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REVIEW
RECORDING OF THE MONTH

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Robert SCHUMANN (1810-1856)
String Quartet no. 1 in A minor, Op. 41/1 [24:34]
String Quartet no. 2 in F major, Op. 41/2 [24:07]
String Quartet no. 3 in A major, Op. 41/3 [28:16]
Quatuor Hermès (Omer Bouchez (violin); Elise Liu (violin); Yung-Hsin Lou Chang (viola); Anthony Kondo (cello))
rec. June 2014, Paroisse Protestante Luthérienne de Bon-Secours, Paris
LA DOLCE VOLTA LDV17 [74:46]

Robert Schumann’s three string quartets were composed during a creatively fertile two month period in 1842. Begun in the June, they were completed quickly and premiered in the September of the same year. The idea for their composition was first mooted in a letter to his future wife Clara Wieck as early as 1836. There the composer expressed a desire to write quartets, wanting to stretch himself further, considering writing only for the piano somewhat restricting. Prior to their composition, and in preparation for his own efforts, Schumann set about studying the quartets of Haydn, Mozart and Beethoven, together with the contrapuntal music of J.S. Bach.

It is curious to me that these wonderful works have remained on the periphery of the standard chamber music repertoire for so long. No. 3 is probably the best known, and has established some sort of foothold, though all three remain on the margins of the composer’s output. Perusing my shelves, it is evident that the quartets have been reasonably well served with first class recordings on CD. I have acquired several fine versions over the years, most notably the Zehetmair Quartet’s traversal on ECM which, disappointingly, is confined to Nos. 1 and 3. Others that I have found particularly compelling are the Melos on DG, the Cherubini on EMI and, for those of a period-instrument persuasion, the stunning Eroica Quartet’s cycle on Harmonia Mundi. As regards the much fêted recording by the Quatuor Ysaÿe, sadly our paths have never crossed.

Each of the quartets is in four movements. In the first quartet, Schumann’s admiration and interest in Bach the contrapuntalist is in evidence in the slow A minor canonic introduction. This opens out into a fast F major movement. Each of the works employs a Scherzo, marked Presto in the first two quartets. In Op. 41 No. 1 this is Mendelssohnian in character, evoking the spirit of ‘A Midsummer Night’s Dream’. In No. 3 it is unconventional, having a Trio with a fugato. In the second and third quartets, the slow movements are the longest. In No. 2, this takes the form of a Theme and Variations. The Adagio of No. 3 opens with a hymn-like theme, which becomes mournful in character. As with many composers, the finales didn’t come easily, yet with Schumann they are a success and serve to provide an overall balance.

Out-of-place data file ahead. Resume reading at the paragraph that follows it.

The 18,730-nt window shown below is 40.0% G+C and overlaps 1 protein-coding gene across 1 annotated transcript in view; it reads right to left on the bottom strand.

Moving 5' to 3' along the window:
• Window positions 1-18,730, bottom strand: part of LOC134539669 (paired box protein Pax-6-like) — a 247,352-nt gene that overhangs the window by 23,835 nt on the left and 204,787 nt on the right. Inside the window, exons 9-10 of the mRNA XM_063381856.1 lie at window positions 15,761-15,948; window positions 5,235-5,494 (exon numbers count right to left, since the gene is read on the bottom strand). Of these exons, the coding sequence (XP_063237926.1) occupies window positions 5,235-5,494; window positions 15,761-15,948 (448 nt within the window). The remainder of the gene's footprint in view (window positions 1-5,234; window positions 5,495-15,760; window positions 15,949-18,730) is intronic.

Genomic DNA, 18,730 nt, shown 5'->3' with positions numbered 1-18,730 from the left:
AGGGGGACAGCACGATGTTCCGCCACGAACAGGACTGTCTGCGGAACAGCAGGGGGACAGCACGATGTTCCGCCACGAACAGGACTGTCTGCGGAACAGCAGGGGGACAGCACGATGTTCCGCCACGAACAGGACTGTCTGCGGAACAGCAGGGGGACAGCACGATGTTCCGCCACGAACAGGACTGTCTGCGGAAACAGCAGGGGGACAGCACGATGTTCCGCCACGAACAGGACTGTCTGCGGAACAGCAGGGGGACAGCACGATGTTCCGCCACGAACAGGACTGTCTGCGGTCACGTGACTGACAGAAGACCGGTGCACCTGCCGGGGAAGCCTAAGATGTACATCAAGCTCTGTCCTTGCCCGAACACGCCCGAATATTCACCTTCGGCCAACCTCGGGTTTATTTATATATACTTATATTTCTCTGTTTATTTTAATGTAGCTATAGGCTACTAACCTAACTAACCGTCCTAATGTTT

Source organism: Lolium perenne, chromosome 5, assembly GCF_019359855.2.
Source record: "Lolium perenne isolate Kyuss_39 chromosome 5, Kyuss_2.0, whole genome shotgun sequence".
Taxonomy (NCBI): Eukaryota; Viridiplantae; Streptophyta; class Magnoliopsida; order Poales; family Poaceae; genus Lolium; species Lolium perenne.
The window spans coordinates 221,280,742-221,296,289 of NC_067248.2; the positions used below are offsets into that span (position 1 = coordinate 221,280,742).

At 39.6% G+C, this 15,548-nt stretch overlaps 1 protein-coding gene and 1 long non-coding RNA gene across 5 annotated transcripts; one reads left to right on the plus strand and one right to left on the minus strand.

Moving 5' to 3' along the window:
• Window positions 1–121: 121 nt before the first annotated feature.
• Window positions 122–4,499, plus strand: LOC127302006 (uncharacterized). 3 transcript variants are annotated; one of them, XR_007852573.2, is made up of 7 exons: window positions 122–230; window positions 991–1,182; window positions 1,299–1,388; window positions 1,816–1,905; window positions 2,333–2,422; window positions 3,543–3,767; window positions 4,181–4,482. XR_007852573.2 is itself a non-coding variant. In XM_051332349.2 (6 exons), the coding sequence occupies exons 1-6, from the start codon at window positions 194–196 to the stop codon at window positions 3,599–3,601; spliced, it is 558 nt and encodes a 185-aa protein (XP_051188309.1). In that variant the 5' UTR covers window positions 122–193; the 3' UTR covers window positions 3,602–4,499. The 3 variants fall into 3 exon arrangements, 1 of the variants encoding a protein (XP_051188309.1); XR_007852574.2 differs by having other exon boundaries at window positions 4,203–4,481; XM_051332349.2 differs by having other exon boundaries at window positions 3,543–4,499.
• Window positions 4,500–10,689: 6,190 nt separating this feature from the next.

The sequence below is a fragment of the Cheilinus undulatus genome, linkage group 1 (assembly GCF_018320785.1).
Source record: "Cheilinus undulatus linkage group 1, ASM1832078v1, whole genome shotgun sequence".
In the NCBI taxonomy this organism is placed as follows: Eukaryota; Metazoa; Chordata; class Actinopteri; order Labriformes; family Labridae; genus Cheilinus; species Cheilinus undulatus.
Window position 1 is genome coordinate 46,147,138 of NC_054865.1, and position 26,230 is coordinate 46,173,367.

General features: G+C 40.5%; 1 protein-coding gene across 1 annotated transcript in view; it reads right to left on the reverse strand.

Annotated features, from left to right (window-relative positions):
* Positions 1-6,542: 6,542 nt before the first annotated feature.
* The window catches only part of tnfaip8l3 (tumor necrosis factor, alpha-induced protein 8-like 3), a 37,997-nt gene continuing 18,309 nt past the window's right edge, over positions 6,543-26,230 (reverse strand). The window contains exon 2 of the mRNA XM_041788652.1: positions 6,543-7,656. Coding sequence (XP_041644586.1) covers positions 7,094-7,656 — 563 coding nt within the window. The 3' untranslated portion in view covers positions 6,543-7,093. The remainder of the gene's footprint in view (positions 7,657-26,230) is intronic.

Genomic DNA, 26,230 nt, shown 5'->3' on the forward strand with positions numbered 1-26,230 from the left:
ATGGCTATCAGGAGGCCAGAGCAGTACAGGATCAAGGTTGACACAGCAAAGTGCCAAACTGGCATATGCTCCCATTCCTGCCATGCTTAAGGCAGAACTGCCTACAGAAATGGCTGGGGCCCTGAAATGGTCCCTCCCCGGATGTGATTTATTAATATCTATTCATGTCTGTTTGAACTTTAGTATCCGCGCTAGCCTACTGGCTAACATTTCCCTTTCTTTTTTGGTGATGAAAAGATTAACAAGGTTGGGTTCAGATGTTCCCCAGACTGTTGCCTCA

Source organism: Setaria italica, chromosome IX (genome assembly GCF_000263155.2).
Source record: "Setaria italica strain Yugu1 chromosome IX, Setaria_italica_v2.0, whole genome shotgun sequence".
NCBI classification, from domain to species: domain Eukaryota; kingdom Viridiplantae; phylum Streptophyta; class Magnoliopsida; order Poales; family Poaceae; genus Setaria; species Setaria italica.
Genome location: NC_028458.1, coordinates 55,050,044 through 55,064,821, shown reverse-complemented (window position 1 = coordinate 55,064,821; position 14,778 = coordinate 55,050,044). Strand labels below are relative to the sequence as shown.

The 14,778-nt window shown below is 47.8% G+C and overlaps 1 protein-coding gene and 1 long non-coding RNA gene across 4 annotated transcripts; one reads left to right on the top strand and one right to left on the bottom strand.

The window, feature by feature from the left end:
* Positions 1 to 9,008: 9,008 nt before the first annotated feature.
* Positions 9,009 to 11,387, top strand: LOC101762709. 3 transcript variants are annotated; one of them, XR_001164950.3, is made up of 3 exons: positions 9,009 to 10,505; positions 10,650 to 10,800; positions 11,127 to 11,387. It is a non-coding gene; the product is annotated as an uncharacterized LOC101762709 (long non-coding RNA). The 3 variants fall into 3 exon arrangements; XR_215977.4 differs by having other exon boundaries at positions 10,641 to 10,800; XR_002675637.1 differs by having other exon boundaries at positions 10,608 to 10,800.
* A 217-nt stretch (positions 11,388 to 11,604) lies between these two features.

What leaps out at me when I listen to these performances is the warmth, intimacy and commitment of these young players. They have an instinctive feel for these quartets and are able to engage with the narrative of the music, effectively conveying the wealth of emotions contained therein. Joy, sadness, exuberance and introspection – it’s all there. Tempo choices, dynamic range and phrasing are all judiciously chosen. Intonation and ensemble is immaculate. Clarity of texture and line is at all times achieved. The slow movements are eloquent, expressive and intensely lyrical and realized with poetic engagement. The fast movements are vigorous, dazzlingly virtuosic and rhythmically propulsive. The recorded sound couldn’t be bettered. I can think of no better advocates for this sadly misunderstood music.

The Quatuor Hermès came together in 2008 at the National Conservatory in Lyon, where they were studying. Since then they have taken prizes in Lyon (2009) and Geneva (2011), in addition to garnering rave reviews for concerts in Washington and New York. This is their first recording with La Dolce Volta, however, I gather that they have already recorded a CD of Haydn and Beethoven on Nascor NS10. On the evidence of this Schumann recording I have no doubt in my mind that we are going to hear much more from this accomplished ensemble.

Stephen Greenbank






 



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